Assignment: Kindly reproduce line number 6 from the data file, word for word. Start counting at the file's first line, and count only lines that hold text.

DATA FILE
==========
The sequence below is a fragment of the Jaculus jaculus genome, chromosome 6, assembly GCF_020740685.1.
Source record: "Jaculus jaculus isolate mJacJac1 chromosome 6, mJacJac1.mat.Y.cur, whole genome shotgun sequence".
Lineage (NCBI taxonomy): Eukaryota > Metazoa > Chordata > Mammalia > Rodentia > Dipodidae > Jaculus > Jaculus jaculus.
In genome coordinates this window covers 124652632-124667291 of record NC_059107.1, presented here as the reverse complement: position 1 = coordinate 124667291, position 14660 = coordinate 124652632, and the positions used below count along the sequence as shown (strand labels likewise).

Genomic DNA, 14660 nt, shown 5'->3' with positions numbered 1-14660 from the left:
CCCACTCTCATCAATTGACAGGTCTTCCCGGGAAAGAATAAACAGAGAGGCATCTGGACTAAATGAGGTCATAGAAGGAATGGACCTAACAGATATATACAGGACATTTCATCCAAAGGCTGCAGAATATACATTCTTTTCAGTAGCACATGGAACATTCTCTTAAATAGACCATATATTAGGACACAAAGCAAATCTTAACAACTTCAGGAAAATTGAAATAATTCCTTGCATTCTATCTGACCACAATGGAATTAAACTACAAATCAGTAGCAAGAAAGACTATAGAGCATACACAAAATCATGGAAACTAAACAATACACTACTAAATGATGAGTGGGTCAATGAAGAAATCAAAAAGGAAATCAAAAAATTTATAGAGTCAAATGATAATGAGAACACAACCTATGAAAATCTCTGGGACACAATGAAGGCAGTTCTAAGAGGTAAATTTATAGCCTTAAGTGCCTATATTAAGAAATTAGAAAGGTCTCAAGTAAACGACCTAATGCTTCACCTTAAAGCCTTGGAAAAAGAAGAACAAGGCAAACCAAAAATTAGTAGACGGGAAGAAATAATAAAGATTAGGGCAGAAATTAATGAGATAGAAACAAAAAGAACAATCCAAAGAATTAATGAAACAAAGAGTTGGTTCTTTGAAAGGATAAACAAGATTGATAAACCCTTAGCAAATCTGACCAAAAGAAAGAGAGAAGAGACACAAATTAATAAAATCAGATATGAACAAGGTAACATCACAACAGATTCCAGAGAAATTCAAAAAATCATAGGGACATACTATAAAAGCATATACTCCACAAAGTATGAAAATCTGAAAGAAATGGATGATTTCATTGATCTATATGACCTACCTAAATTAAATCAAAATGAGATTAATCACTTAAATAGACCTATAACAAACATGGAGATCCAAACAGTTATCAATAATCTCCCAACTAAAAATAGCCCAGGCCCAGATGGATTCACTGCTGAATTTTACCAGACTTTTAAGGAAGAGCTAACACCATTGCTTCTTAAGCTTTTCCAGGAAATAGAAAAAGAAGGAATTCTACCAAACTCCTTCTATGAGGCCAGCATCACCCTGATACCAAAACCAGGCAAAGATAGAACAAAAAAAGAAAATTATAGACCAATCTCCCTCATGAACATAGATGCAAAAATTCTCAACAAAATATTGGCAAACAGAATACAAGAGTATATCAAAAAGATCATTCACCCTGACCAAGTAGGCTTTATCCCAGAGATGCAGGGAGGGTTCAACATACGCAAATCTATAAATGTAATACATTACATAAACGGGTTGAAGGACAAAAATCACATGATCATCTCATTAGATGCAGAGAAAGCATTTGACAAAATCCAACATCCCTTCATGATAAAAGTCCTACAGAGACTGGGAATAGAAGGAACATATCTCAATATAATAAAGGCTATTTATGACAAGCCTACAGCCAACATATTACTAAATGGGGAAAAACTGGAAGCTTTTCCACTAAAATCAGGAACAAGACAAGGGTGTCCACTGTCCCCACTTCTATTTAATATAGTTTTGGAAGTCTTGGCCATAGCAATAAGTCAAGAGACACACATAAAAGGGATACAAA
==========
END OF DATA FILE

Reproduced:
CCCACTCTCATCAATTGACAGGTCTTCCCGGGAAAGAATAAACAGAGAGGCATCTGGACTAAATGAGGTCATAGAAGGAATGGACCTAACAGATATATACAGGACATTTCATCCAAAGGCTGCAGAATATACATTCTTTTCAGTAGCACATGGAACATTCTCTTAAATAGACCATATATTAGGACACAAAGCAAATCTTAACAACTTCAGGAAAATTGAAATAATTCCTTGCATTCTATCTGACCACAATGGAATTAAACTACAAATCAGTAGCAAGAAAGACTATAGAGCATACACAAAATCATGGAAACTAAACAATACACTACTAAATGATGAGTGGGTCAATGAAGAAATCAAAAAGGAAATCAAAAAATTTATAGAGTCAAATGATAATGAGAACACAACCTATGAAAATCTCTGGGACACAATGAAGGCAGTTCTAAGAGGTAAATTTATAGCCTTAAGTGCCTATATTAAGAAATTAGAAAGGTCTCAAGTAAACGACCTAATGCTTCACCTTAAAGCCTTGGAAAAAGAAGAACAAGGCAAACCAAAAATTAGTAGACGGGAAGAAATAATAAAGATTAGGGCAGAAATTAATGAGATAGAAACAAAAAGAACAATCCAAAGAATTAATGAAACAAAGAGTTGGTTCTTTGAAAGGATAAACAAGATTGATAAACCCTTAGCAAATCTGACCAAAAGAAAGAGAGAAGAGACACAAATTAATAAAATCAGATATGAACAAGGTAACATCACAACAGATTCCAGAGAAATTCAAAAAATCATAGGGACATACTATAAAAGCATATACTCCACAAAGTATGAAAATCTGAAAGAAATGGATGATTTCATTGATCTATATGACCTACCTAAATTAAATCAAAATGAGATTAATCACTTAAATAGACCTATAACAAACATGGAGATCCAAACAGTTATCAATAATCTCCCAACTAAAAATAGCCCAGGCCCAGATGGATTCACTGCTGAATTTTACCAGACTTTTAAGGAAGAGCTAACACCATTGCTTCTTAAGCTTTTCCAGGAAATAGAAAAAGAAGGAATTCTACCAAACTCCTTCTATGAGGCCAGCATCACCCTGATACCAAAACCAGGCAAAGATAGAACAAAAAAAGAAAATTATAGACCAATCTCCCTCATGAACATAGATGCAAAAATTCTCAACAAAATATTGGCAAACAGAATACAAGAGTATATCAAAAAGATCATTCACCCTGACCAAGTAGGCTTTATCCCAGAGATGCAGGGAGGGTTCAACATACGCAAATCTATAAATGTAATACATTACATAAACGGGTTGAAGGACAAAAATCACATGATCATCTCATTAGATGCAGAGAAAGCATTTGACAAAATCCAACATCCCTTCATGATAAAAGTCCTACAGAGACTGGGAATAGAAGGAACATATCTCAATATAATAAAGGCTATTTATGACAAGCCTACAGCCAACATATTACTAAATGGGGAAAAACTGGAAGCTTTTCCACTAAAATCAGGAACAAGACAAGGGTGTCCACTGTCCCCACTTCTATTTAATATAGTTTTGGAAGTCTTGGCCATAGCAATAAGTCAAGAGACACACATAAAAGGGATACAAA